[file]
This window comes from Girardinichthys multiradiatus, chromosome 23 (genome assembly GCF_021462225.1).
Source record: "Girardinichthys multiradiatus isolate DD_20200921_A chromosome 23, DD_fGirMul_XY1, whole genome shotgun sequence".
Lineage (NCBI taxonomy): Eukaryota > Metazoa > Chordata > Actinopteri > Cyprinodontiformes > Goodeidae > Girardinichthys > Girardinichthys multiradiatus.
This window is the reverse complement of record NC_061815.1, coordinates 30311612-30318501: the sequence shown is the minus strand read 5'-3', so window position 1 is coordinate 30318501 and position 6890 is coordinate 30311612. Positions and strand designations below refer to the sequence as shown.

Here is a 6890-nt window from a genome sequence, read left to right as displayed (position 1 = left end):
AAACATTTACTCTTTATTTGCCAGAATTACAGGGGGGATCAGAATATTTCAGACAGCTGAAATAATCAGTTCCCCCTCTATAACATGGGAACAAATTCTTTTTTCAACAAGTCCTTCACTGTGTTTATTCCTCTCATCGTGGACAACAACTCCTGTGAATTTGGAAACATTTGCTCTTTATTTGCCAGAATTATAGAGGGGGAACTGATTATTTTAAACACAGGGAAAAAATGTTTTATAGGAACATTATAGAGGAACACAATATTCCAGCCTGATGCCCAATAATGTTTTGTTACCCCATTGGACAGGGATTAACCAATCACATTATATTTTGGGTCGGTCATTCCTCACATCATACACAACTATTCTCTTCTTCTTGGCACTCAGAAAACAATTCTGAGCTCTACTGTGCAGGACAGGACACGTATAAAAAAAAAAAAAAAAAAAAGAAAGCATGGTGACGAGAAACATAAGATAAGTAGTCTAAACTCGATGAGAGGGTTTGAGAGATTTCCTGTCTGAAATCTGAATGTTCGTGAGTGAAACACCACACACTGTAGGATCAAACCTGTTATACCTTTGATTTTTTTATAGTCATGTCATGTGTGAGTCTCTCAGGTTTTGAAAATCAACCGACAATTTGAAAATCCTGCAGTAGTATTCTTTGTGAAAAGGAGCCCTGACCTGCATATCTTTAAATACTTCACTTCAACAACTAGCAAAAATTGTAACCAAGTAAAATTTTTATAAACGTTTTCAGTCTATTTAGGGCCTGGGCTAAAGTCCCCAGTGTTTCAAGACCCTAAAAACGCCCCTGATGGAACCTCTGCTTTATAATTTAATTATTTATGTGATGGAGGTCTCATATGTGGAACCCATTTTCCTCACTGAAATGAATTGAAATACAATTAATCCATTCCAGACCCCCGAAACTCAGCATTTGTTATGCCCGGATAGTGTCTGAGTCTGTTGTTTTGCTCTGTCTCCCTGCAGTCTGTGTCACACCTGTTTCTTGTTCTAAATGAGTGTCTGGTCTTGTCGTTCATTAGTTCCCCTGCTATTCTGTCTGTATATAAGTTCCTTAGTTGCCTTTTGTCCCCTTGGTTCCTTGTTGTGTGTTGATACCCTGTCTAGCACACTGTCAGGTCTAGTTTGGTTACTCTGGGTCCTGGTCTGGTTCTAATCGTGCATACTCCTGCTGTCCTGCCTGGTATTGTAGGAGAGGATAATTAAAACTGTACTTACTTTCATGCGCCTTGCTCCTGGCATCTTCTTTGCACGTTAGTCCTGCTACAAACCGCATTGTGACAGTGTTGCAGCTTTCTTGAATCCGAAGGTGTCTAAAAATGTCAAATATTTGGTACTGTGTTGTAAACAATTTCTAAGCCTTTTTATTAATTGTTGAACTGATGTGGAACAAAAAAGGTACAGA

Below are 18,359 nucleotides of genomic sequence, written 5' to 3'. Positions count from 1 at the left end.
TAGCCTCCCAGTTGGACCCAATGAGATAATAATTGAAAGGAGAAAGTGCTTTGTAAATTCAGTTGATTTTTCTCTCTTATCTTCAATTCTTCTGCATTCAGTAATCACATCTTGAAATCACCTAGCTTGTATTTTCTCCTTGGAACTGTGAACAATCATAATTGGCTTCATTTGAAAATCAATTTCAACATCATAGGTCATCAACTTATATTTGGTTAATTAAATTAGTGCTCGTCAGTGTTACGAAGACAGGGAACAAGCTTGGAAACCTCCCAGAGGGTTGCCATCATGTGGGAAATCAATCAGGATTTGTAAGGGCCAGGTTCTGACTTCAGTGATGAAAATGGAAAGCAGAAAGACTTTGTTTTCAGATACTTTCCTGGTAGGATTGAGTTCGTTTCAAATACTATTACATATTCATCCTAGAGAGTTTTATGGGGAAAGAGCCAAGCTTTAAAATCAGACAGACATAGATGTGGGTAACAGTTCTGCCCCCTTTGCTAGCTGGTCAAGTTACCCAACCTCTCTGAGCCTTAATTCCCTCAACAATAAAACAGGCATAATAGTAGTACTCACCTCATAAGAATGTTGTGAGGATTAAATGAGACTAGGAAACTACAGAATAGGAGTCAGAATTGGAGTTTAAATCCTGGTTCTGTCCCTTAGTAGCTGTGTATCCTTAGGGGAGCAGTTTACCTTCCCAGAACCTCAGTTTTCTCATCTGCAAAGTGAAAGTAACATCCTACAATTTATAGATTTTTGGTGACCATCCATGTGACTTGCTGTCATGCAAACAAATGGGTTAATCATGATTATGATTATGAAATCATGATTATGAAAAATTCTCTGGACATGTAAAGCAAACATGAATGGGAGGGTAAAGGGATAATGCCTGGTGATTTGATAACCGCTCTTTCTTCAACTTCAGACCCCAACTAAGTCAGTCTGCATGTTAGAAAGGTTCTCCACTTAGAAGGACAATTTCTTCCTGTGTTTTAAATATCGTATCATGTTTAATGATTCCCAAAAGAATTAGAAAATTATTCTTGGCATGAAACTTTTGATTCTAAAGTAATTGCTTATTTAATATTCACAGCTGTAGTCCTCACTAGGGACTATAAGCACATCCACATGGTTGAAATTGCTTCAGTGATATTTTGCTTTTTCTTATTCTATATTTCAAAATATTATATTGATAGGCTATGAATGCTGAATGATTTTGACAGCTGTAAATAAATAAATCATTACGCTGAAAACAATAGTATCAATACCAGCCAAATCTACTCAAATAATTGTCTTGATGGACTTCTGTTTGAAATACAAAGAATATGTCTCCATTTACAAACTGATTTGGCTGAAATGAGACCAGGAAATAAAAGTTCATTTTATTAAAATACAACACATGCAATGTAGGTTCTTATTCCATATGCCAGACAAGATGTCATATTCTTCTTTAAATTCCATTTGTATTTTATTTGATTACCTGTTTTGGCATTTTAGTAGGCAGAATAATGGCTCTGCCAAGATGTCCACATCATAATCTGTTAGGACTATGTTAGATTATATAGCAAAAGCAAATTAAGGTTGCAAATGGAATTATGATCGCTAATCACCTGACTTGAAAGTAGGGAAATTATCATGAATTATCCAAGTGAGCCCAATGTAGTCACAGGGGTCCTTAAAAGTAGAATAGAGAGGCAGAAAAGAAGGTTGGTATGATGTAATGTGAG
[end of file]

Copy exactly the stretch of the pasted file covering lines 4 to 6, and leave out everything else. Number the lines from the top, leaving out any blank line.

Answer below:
This window is the reverse complement of record NC_061815.1, coordinates 30311612-30318501: the sequence shown is the minus strand read 5'-3', so window position 1 is coordinate 30318501 and position 6890 is coordinate 30311612. Positions and strand designations below refer to the sequence as shown.

Here is a 6890-nt window from a genome sequence, read left to right as displayed (position 1 = left end):
AAACATTTACTCTTTATTTGCCAGAATTACAGGGGGGATCAGAATATTTCAGACAGCTGAAATAATCAGTTCCCCCTCTATAACATGGGAACAAATTCTTTTTTCAACAAGTCCTTCACTGTGTTTATTCCTCTCATCGTGGACAACAACTCCTGTGAATTTGGAAACATTTGCTCTTTATTTGCCAGAATTATAGAGGGGGAACTGATTATTTTAAACACAGGGAAAAAATGTTTTATAGGAACATTATAGAGGAACACAATATTCCAGCCTGATGCCCAATAATGTTTTGTTACCCCATTGGACAGGGATTAACCAATCACATTATATTTTGGGTCGGTCATTCCTCACATCATACACAACTATTCTCTTCTTCTTGGCACTCAGAAAACAATTCTGAGCTCTACTGTGCAGGACAGGACACGTATAAAAAAAAAAAAAAAAAAAAGAAAGCATGGTGACGAGAAACATAAGATAAGTAGTCTAAACTCGATGAGAGGGTTTGAGAGATTTCCTGTCTGAAATCTGAATGTTCGTGAGTGAAACACCACACACTGTAGGATCAAACCTGTTATACCTTTGATTTTTTTATAGTCATGTCATGTGTGAGTCTCTCAGGTTTTGAAAATCAACCGACAATTTGAAAATCCTGCAGTAGTATTCTTTGTGAAAAGGAGCCCTGACCTGCATATCTTTAAATACTTCACTTCAACAACTAGCAAAAATTGTAACCAAGTAAAATTTTTATAAACGTTTTCAGTCTATTTAGGGCCTGGGCTAAAGTCCCCAGTGTTTCAAGACCCTAAAAACGCCCCTGATGGAACCTCTGCTTTATAATTTAATTATTTATGTGATGGAGGTCTCATATGTGGAACCCATTTTCCTCACTGAAATGAATTGAAATACAATTAATCCATTCCAGACCCCCGAAACTCAGCATTTGTTATGCCCGGATAGTGTCTGAGTCTGTTGTTTTGCTCTGTCTCCCTGCAGTCTGTGTCACACCTGTTTCTTGTTCTAAATGAGTGTCTGGTCTTGTCGTTCATTAGTTCCCCTGCTATTCTGTCTGTATATAAGTTCCTTAGTTGCCTTTTGTCCCCTTGGTTCCTTGTTGTGTGTTGATACCCTGTCTAGCACACTGTCAGGTCTAGTTTGGTTACTCTGGGTCCTGGTCTGGTTCTAATCGTGCATACTCCTGCTGTCCTGCCTGGTATTGTAGGAGAGGATAATTAAAACTGTACTTACTTTCATGCGCCTTGCTCCTGGCATCTTCTTTGCACGTTAGTCCTGCTACAAACCGCATTGTGACAGTGTTGCAGCTTTCTTGAATCCGAAGGTGTCTAAAAATGTCAAATATTTGGTACTGTGTTGTAAACAATTTCTAAGCCTTTTTATTAATTGTTGAACTGATGTGGAACAAAAAAGGTACAGA